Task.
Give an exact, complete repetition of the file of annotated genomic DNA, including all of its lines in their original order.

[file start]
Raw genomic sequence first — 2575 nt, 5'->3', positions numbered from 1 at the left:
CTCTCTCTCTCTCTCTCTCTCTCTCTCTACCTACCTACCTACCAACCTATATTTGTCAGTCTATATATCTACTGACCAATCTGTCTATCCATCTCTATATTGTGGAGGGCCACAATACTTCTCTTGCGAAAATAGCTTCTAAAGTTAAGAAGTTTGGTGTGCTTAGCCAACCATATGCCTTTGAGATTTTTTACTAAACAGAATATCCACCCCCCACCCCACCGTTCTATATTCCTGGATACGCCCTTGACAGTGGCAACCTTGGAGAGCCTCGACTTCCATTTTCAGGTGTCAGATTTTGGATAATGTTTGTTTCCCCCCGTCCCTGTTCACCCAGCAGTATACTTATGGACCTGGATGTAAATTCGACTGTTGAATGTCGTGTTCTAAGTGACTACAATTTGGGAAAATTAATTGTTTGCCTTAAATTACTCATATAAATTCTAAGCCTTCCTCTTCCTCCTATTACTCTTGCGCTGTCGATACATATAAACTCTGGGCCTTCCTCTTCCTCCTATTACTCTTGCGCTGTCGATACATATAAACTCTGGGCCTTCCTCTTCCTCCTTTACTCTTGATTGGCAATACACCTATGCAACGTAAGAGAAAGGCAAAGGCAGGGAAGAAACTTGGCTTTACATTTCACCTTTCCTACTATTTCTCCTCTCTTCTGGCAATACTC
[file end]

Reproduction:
Raw genomic sequence first — 2575 nt, 5'->3', positions numbered from 1 at the left:
CTCTCTCTCTCTCTCTCTCTCTCTCTCTACCTACCTACCTACCAACCTATATTTGTCAGTCTATATATCTACTGACCAATCTGTCTATCCATCTCTATATTGTGGAGGGCCACAATACTTCTCTTGCGAAAATAGCTTCTAAAGTTAAGAAGTTTGGTGTGCTTAGCCAACCATATGCCTTTGAGATTTTTTACTAAACAGAATATCCACCCCCCACCCCACCGTTCTATATTCCTGGATACGCCCTTGACAGTGGCAACCTTGGAGAGCCTCGACTTCCATTTTCAGGTGTCAGATTTTGGATAATGTTTGTTTCCCCCCGTCCCTGTTCACCCAGCAGTATACTTATGGACCTGGATGTAAATTCGACTGTTGAATGTCGTGTTCTAAGTGACTACAATTTGGGAAAATTAATTGTTTGCCTTAAATTACTCATATAAATTCTAAGCCTTCCTCTTCCTCCTATTACTCTTGCGCTGTCGATACATATAAACTCTGGGCCTTCCTCTTCCTCCTATTACTCTTGCGCTGTCGATACATATAAACTCTGGGCCTTCCTCTTCCTCCTTTACTCTTGATTGGCAATACACCTATGCAACGTAAGAGAAAGGCAAAGGCAGGGAAGAAACTTGGCTTTACATTTCACCTTTCCTACTATTTCTCCTCTCTTCTGGCAATACTC